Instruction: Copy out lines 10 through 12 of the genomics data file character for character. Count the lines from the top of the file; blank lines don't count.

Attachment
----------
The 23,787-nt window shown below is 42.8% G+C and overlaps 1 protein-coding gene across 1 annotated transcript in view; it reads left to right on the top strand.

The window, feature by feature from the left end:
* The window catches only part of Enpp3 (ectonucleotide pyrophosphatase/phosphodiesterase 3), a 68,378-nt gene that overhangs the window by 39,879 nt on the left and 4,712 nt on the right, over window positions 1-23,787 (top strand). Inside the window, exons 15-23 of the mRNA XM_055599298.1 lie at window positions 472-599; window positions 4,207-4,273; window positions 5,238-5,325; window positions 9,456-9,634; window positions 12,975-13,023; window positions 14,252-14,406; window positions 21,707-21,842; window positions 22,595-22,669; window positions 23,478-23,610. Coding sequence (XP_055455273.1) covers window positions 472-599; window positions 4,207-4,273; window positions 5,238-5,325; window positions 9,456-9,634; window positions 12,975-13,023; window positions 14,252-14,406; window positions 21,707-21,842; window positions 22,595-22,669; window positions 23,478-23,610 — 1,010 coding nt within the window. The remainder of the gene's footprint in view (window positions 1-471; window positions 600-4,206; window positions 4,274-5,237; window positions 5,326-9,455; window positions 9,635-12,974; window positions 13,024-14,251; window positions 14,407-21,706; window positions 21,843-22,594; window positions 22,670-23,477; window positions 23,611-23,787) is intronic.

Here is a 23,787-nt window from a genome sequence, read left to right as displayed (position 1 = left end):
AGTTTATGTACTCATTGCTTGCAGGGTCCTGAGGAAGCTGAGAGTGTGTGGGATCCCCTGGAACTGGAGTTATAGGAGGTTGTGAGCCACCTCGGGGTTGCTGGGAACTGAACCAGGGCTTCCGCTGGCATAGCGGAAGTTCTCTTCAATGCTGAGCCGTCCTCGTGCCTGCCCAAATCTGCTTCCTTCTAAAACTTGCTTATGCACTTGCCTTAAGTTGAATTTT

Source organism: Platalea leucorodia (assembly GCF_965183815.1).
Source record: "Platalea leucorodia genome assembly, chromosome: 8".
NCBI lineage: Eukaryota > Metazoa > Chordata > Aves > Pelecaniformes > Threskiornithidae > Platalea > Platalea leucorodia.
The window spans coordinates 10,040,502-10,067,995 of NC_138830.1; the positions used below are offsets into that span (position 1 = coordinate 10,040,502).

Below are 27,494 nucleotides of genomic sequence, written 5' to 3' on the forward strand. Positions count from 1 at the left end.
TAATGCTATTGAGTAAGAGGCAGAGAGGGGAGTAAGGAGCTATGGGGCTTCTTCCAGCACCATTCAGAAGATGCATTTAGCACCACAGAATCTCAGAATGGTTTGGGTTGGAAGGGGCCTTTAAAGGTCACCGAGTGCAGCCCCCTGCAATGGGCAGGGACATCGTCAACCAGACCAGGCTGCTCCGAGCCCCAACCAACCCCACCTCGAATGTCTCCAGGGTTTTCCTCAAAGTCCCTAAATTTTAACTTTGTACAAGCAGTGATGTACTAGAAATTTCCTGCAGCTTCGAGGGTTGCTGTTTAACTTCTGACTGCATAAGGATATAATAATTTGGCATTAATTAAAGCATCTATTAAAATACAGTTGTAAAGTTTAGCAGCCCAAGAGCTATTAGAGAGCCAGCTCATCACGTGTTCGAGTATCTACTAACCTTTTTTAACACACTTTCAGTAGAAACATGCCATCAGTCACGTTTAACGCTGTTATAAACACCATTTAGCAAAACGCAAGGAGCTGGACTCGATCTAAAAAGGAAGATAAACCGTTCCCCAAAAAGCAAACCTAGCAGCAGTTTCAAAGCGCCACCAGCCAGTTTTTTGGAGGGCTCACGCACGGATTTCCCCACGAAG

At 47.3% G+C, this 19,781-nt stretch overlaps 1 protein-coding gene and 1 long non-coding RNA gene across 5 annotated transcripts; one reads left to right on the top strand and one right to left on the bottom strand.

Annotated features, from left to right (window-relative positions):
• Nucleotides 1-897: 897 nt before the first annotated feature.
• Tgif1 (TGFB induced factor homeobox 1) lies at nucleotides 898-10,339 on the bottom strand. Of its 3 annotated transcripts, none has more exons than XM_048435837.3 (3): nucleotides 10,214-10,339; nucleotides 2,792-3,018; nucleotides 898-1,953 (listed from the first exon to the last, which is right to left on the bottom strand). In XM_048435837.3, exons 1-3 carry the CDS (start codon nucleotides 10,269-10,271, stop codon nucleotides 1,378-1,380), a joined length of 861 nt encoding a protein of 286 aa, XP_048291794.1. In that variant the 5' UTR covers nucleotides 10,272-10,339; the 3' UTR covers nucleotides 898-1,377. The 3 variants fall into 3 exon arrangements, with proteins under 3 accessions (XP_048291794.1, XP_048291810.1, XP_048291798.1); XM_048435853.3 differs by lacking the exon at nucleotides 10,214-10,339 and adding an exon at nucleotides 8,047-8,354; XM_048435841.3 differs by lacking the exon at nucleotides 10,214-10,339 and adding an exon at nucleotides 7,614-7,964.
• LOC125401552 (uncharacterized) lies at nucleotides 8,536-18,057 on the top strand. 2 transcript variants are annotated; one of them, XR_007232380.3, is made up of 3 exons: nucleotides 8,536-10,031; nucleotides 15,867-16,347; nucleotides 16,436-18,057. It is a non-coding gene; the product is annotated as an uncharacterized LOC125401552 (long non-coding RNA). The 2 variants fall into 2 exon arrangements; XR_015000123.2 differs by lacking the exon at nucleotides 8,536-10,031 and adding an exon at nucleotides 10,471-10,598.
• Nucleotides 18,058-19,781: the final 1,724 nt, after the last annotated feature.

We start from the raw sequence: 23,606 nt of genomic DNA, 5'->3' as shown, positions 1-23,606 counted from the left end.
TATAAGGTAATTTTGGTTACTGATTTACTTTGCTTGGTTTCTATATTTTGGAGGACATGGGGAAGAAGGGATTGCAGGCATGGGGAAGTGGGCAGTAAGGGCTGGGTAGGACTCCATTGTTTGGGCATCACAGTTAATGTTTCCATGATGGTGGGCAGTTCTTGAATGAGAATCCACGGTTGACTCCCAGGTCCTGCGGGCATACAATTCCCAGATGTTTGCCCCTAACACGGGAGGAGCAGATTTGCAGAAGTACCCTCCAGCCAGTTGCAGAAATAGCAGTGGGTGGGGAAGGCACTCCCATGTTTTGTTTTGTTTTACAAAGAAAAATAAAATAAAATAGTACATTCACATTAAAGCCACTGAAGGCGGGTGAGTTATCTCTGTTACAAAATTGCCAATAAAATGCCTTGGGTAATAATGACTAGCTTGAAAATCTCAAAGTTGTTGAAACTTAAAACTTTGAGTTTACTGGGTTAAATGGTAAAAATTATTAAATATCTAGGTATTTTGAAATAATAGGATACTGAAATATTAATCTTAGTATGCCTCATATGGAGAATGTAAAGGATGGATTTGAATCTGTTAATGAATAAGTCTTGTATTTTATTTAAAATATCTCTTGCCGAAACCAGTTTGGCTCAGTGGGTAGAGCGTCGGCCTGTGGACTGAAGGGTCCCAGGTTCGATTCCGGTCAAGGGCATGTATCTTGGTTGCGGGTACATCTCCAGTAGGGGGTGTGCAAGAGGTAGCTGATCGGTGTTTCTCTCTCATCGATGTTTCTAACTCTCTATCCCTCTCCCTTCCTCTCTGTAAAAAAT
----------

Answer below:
Below are 27,494 nucleotides of genomic sequence, written 5' to 3' on the forward strand. Positions count from 1 at the left end.
TAATGCTATTGAGTAAGAGGCAGAGAGGGGAGTAAGGAGCTATGGGGCTTCTTCCAGCACCATTCAGAAGATGCATTTAGCACCACAGAATCTCAGAATGGTTTGGGTTGGAAGGGGCCTTTAAAGGTCACCGAGTGCAGCCCCCTGCAATGGGCAGGGACATCGTCAACCAGACCAGGCTGCTCCGAGCCCCAACCAACCCCACCTCGAATGTCTCCAGGGTTTTCCTCAAAGTCCCTAAATTTTAACTTTGTACAAGCAGTGATGTACTAGAAATTTCCTGCAGCTTCGAGGGTTGCTGTTTAACTTCTGACTGCATAAGGATATAATAATTTGGCATTAATTAAAGCATCTATTAAAATACAGTTGTAAAGTTTAGCAGCCCAAGAGCTATTAGAGAGCCAGCTCATCACGTGTTCGAGTATCTACTAACCTTTTTTAACACACTTTCAGTAGAAACATGCCATCAGTCACGTTTAACGCTGTTATAAACACCATTTAGCAAAACGCAAGGAGCTGGACTCGATCTAAAAAGGAAGATAAACCGTTCCCCAAAAAGCAAACCTAGCAGCAGTTTCAAAGCGCCACCAGCCAGTTTTTTGGAGGGCTCACGCACGGATTTCCCCACGAAG

At 47.3% G+C, this 19,781-nt stretch overlaps 1 protein-coding gene and 1 long non-coding RNA gene across 5 annotated transcripts; one reads left to right on the top strand and one right to left on the bottom strand.